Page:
The other slaves see what happened, tell the king, and the king rescinds the offer and punishes the first slave until he can repay that original billion dollar debt. Now: The End.
Here’s where I remind you that this is not an image of the Kin-dom and this king isn’t God. We compare this image to the Kin-dom and this king to God.
And rather than show mercy 77 times, the king in the story thinks once is enough. This is nothing like God, who wipes out billion dollar debts like a cook at the kitchen counter. Over and over. Once? Please. That’s small time.
Those are the story’s two obvious turns. A mercy for an impossible debt is shown to a slave, freeing him. So the first turn is that the freedman himself sends another slave to a debtor’s prison. And the second turn is that slave gets punished for his lack of mercy.
But we’ve overlooked a really important question the story doesn’t seem to directly answer.
The Underlying Problem
Why do these slaves owe impossible sums to the king and why does one slave owe a pretty impossible sum to another slave?
Both of these numbers are huge sums of money for day laborers to owe anyone. And in this way, both sums are beyond the ability for them to pay. There is no difference between a 1000 talent debt and a 100 denarii debt if you can’t pay either one on the peanuts you make.
And because of that fact, the world Jesus describes in this parable is truly frightening. Where slaves owe the king and each other impossible sums, which can be collected at a moment’s notice under the threat of imprisonment.
This isn’t just a parable about simple mercy. This is a parable which shows what a world looks like when we are free to exploit each other with unlimited abandon.
And remember that they’re Jews! These are people whose society isn’t just a poster for Dave Ramsey’s no-debt lifestyle, but one which is supposed to see indebting another person as a grave sin. It’s stealing from them to indebt them.
The king’s mercy and quick retraction are preceded by a vicious and inhuman exploitation of his slave. What the slave does with his mercy is show that same cruelty to another slave rather than the one-off blessing of a momentarily decent king.
The villain in this story isn’t an ungrateful slave, but a nasty and greedy king.
Millennials and debt
This week, as I was praying over this gospel, I caught an NPR story about Millennials and debt. And when these sorts of synergies happen, you have to follow them out. And this is the opening line of the story:
The projected net worth for a graduate in the class of 2016 is -$33,984. And yes, that’s a negative net worth.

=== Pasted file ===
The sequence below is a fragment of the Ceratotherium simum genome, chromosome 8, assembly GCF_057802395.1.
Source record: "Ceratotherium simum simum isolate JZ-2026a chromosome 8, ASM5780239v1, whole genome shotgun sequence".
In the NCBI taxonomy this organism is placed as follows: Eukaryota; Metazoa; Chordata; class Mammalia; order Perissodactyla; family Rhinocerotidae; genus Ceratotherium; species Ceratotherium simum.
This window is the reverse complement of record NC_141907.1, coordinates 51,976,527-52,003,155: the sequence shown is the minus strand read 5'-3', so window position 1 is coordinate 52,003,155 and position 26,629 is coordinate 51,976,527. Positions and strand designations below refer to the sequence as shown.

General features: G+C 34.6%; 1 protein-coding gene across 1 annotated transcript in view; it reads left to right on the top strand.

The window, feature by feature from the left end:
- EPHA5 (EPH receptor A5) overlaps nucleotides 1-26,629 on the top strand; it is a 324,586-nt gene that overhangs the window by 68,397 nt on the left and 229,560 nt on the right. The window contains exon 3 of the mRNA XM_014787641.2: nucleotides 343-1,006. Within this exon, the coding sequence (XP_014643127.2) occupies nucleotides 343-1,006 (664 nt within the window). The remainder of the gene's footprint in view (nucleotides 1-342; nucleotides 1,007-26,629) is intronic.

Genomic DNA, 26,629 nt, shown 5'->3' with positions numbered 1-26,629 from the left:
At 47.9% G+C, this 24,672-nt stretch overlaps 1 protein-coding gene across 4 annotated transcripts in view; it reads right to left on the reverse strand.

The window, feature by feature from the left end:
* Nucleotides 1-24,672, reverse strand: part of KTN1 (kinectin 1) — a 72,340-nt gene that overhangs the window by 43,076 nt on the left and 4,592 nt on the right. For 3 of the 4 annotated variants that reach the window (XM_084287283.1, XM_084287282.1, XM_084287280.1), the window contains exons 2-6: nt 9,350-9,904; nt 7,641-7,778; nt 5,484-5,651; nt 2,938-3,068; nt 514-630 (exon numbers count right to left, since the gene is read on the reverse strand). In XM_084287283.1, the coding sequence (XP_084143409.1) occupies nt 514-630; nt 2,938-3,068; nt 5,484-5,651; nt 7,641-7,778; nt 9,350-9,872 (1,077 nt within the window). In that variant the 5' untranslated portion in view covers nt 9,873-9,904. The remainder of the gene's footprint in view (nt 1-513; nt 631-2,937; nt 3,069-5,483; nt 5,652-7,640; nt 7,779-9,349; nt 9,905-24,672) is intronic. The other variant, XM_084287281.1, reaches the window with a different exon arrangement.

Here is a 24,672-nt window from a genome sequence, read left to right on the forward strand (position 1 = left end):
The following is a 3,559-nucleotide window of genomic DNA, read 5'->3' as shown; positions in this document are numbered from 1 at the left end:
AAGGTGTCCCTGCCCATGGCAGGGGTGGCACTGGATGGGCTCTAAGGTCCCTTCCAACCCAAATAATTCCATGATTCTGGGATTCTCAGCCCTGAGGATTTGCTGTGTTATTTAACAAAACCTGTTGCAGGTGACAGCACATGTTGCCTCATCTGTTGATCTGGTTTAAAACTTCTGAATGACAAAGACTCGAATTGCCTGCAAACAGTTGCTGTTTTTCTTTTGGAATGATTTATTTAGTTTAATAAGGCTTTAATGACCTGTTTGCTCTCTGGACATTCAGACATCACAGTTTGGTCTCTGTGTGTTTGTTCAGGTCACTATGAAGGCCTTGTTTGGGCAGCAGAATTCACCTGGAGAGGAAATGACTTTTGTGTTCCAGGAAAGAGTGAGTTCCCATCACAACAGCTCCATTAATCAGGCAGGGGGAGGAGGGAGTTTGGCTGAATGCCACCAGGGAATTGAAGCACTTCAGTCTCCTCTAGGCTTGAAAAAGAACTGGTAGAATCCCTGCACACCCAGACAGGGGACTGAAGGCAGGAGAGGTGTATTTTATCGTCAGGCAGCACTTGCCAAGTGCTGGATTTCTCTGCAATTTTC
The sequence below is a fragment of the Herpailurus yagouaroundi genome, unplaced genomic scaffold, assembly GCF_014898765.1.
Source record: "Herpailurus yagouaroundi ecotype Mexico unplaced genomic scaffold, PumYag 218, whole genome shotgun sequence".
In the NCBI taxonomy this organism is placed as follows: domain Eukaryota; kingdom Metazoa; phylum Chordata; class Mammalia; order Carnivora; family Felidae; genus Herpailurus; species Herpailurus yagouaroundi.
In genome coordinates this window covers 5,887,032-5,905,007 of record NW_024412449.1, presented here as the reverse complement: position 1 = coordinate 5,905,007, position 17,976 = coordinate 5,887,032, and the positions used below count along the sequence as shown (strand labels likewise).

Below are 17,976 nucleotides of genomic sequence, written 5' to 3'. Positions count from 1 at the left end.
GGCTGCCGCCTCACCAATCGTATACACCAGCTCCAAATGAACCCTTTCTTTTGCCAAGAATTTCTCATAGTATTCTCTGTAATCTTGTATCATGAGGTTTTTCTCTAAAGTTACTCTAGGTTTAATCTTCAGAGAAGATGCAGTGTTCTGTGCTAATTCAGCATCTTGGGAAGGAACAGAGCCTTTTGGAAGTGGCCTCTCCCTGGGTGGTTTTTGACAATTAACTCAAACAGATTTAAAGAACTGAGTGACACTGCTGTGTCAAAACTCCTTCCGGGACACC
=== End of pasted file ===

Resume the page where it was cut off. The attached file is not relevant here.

Our college students are leaving school with a $34,000 stumbling block.
Millennials owe over $1.1 trillion of the country’s $3.6 trillion of consumer debt. And the average person under 35 in the country is carrying $82,500 in debt: in student loans, credit cards, and car payments.
Millennial net worth is half what it was at the same age for baby boomers.
This generation is paying astronomically more for college than people did two generations ago, while employment after graduation is at wages far below what they were two generations ago.
Millennials cite debt and their inability to pay off the debt due to unpaid internships, job insecurity, and low entry-level wages as the primary reason they put off marriage and children, moving away from home, and other signs previous generations used for “starting a life”.
They report high levels of anxiety and depression and a profound sense of hopelessness. Because the debt is beyond their capacity to repay it. It may as well be a billion dollars.
A friend of mine, a late Gen Xer, nearly 40, has seen his student loans shift into an unpayable rate. And other friends are discovering that the payments they’re making are designed to not touch the principle.
Jesus isn’t just saying to forgive someone who said a mean thing to you. He’s talking about real mercy. Deep, from the bones, scared that you don’t know how you’re going to pay your mortgage, but you’ll be damned if you let them lose their house mercy.
Peter asks him how many times to forgive someone who has messed up the community, betrayed our trust, and shown a vile character and Jesus tells him to just keep forgiving. Just keep finding a way to restore that person to community.
But he doesn’t stop there. He tells a story about how to compare, how to contrast that image of a blessed community trying to reconcile to the vile community of selfish greed and irregular mercy. Where mercy is at the whim of the powerful and everyone is burdened by debt to everyone else.
And as we see in our own stories, the stories of our friends and loved ones, the stories of students and professors and staff, and the stories of the homeless and the working poor, the heavy, heavy cost of debt is our biggest stumbling block. Like our compulsion to worry more about what we’re owed than what it is to let that debt go.
For one another and our culture. Because that image from the gospel is not a picture of the Kin-dom. But for a lot of us, it looks like our world. Where debts are unpayable and insurmountable and the burden to bear them is heavy, exhausting, and crushing.
This is why we forgive. 77 times. 7000 times. It doesn’t matter. That’s what Jesus is pointing us toward. That’s where he’s trying to take us. Away from selfishness and to a new understanding of mercy.
Just keep forgiving. You can try to count, but you’ll lose track. Because you’re not keeping score anymore. Your counting mercies. Forgiveness. Love.
Just count that. And you can be like our Lord and Liberator: freeing people from their debt.